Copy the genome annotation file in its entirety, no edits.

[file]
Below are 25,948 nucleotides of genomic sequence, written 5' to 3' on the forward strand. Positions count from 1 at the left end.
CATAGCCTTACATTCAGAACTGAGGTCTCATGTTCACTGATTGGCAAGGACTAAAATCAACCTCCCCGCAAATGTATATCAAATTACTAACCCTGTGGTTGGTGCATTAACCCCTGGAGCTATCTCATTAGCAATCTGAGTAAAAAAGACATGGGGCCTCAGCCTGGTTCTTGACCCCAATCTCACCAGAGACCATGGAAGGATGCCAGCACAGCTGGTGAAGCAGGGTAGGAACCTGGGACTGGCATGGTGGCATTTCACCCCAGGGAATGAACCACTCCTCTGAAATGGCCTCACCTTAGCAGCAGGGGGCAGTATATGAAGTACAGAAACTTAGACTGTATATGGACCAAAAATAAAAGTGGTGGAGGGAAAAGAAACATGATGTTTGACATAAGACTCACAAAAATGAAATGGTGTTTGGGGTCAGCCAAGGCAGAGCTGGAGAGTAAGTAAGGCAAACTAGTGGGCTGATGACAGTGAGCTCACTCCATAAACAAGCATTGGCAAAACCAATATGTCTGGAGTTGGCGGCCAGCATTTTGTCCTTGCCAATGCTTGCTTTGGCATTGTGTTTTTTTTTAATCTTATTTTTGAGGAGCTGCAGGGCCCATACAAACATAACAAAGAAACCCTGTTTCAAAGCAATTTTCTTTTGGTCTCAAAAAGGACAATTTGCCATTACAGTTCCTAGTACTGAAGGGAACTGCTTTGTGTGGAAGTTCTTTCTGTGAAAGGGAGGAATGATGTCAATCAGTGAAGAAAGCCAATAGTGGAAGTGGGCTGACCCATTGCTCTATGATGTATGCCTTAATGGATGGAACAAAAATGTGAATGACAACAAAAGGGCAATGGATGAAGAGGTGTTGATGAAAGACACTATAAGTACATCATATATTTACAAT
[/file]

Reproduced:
Below are 25,948 nucleotides of genomic sequence, written 5' to 3' on the forward strand. Positions count from 1 at the left end.
CATAGCCTTACATTCAGAACTGAGGTCTCATGTTCACTGATTGGCAAGGACTAAAATCAACCTCCCCGCAAATGTATATCAAATTACTAACCCTGTGGTTGGTGCATTAACCCCTGGAGCTATCTCATTAGCAATCTGAGTAAAAAAGACATGGGGCCTCAGCCTGGTTCTTGACCCCAATCTCACCAGAGACCATGGAAGGATGCCAGCACAGCTGGTGAAGCAGGGTAGGAACCTGGGACTGGCATGGTGGCATTTCACCCCAGGGAATGAACCACTCCTCTGAAATGGCCTCACCTTAGCAGCAGGGGGCAGTATATGAAGTACAGAAACTTAGACTGTATATGGACCAAAAATAAAAGTGGTGGAGGGAAAAGAAACATGATGTTTGACATAAGACTCACAAAAATGAAATGGTGTTTGGGGTCAGCCAAGGCAGAGCTGGAGAGTAAGTAAGGCAAACTAGTGGGCTGATGACAGTGAGCTCACTCCATAAACAAGCATTGGCAAAACCAATATGTCTGGAGTTGGCGGCCAGCATTTTGTCCTTGCCAATGCTTGCTTTGGCATTGTGTTTTTTTTTAATCTTATTTTTGAGGAGCTGCAGGGCCCATACAAACATAACAAAGAAACCCTGTTTCAAAGCAATTTTCTTTTGGTCTCAAAAAGGACAATTTGCCATTACAGTTCCTAGTACTGAAGGGAACTGCTTTGTGTGGAAGTTCTTTCTGTGAAAGGGAGGAATGATGTCAATCAGTGAAGAAAGCCAATAGTGGAAGTGGGCTGACCCATTGCTCTATGATGTATGCCTTAATGGATGGAACAAAAATGTGAATGACAACAAAAGGGCAATGGATGAAGAGGTGTTGATGAAAGACACTATAAGTACATCATATATTTACAAT